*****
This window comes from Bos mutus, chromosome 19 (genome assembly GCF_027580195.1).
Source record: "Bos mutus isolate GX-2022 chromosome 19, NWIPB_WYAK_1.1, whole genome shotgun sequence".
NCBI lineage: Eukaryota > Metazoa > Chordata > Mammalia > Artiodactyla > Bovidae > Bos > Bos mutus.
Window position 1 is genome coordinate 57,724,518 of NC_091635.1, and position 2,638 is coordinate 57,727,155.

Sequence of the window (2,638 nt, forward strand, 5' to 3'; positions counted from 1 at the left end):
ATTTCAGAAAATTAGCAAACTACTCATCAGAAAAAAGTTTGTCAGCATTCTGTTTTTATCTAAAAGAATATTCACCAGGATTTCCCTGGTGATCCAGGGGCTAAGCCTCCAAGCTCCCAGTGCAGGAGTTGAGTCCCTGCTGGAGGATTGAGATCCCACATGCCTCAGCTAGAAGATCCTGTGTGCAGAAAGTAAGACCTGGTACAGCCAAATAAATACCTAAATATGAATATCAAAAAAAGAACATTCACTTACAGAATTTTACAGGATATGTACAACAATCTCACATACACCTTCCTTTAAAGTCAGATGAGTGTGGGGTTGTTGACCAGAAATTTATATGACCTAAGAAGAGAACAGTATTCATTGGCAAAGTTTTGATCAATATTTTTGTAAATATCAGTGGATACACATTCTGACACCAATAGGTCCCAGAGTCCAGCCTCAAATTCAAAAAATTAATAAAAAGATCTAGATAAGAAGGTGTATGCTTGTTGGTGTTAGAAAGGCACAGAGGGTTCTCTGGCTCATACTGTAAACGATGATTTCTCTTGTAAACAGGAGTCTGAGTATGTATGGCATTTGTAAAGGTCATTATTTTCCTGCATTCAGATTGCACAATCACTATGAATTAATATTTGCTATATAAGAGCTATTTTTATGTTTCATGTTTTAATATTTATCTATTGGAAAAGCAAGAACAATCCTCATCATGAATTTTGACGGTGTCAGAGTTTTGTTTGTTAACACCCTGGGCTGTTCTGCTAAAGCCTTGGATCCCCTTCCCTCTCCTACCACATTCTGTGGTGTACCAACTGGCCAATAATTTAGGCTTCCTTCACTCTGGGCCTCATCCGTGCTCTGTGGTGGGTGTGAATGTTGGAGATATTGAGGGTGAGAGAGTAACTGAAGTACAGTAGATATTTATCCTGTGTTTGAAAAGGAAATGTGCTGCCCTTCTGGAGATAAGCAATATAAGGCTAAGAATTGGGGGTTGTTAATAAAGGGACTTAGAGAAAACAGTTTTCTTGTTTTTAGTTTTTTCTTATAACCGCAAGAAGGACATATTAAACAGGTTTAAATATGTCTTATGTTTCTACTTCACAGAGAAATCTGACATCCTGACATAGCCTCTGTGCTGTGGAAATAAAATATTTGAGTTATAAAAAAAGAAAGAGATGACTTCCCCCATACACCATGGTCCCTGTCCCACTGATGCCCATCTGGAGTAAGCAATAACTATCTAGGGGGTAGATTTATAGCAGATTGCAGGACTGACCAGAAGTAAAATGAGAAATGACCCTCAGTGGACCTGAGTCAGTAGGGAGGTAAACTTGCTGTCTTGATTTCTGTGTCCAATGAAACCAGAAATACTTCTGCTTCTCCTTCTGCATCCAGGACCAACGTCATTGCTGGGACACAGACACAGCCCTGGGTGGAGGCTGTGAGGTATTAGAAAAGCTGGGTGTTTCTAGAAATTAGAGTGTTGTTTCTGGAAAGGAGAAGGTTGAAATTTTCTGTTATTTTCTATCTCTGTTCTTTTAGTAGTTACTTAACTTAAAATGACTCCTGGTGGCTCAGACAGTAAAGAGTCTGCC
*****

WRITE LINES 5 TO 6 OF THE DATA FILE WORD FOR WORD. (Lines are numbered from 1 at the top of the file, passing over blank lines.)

Sequence of the window (2,638 nt, forward strand, 5' to 3'; positions counted from 1 at the left end):
ATTTCAGAAAATTAGCAAACTACTCATCAGAAAAAAGTTTGTCAGCATTCTGTTTTTATCTAAAAGAATATTCACCAGGATTTCCCTGGTGATCCAGGGGCTAAGCCTCCAAGCTCCCAGTGCAGGAGTTGAGTCCCTGCTGGAGGATTGAGATCCCACATGCCTCAGCTAGAAGATCCTGTGTGCAGAAAGTAAGACCTGGTACAGCCAAATAAATACCTAAATATGAATATCAAAAAAAGAACATTCACTTACAGAATTTTACAGGATATGTACAACAATCTCACATACACCTTCCTTTAAAGTCAGATGAGTGTGGGGTTGTTGACCAGAAATTTATATGACCTAAGAAGAGAACAGTATTCATTGGCAAAGTTTTGATCAATATTTTTGTAAATATCAGTGGATACACATTCTGACACCAATAGGTCCCAGAGTCCAGCCTCAAATTCAAAAAATTAATAAAAAGATCTAGATAAGAAGGTGTATGCTTGTTGGTGTTAGAAAGGCACAGAGGGTTCTCTGGCTCATACTGTAAACGATGATTTCTCTTGTAAACAGGAGTCTGAGTATGTATGGCATTTGTAAAGGTCATTATTTTCCTGCATTCAGATTGCACAATCACTATGAATTAATATTTGCTATATAAGAGCTATTTTTATGTTTCATGTTTTAATATTTATCTATTGGAAAAGCAAGAACAATCCTCATCATGAATTTTGACGGTGTCAGAGTTTTGTTTGTTAACACCCTGGGCTGTTCTGCTAAAGCCTTGGATCCCCTTCCCTCTCCTACCACATTCTGTGGTGTACCAACTGGCCAATAATTTAGGCTTCCTTCACTCTGGGCCTCATCCGTGCTCTGTGGTGGGTGTGAATGTTGGAGATATTGAGGGTGAGAGAGTAACTGAAGTACAGTAGATATTTATCCTGTGTTTGAAAAGGAAATGTGCTGCCCTTCTGGAGATAAGCAATATAAGGCTAAGAATTGGGGGTTGTTAATAAAGGGACTTAGAGAAAACAGTTTTCTTGTTTTTAGTTTTTTCTTATAACCGCAAGAAGGACATATTAAACAGGTTTAAATATGTCTTATGTTTCTACTTCACAGAGAAATCTGACATCCTGACATAGCCTCTGTGCTGTGGAAATAAAATATTTGAGTTATAAAAAAAGAAAGAGATGACTTCCCCCATACACCATGGTCCCTGTCCCACTGATGCCCATCTGGAGTAAGCAATAACTATCTAGGGGGTAGATTTATAGCAGATTGCAGGACTGACCAGAAGTAAAATGAGAAATGACCCTCAGTGGACCTGAGTCAGTAGGGAGGTAAACTTGCTGTCTTGATTTCTGTGTCCAATGAAACCAGAAATACTTCTGCTTCTCCTTCTGCATCCAGGACCAACGTCATTGCTGGGACACAGACACAGCCCTGGGTGGAGGCTGTGAGGTATTAGAAAAGCTGGGTGTTTCTAGAAATTAGAGTGTTGTTTCTGGAAAGGAGAAGGTTGAAATTTTCTGTTATTTTCTATCTCTGTTCTTTTAGTAGTTACTTAACTTAAAATGACTCCTGGTGGCTCAGACAGTAAAGAGTCTGCC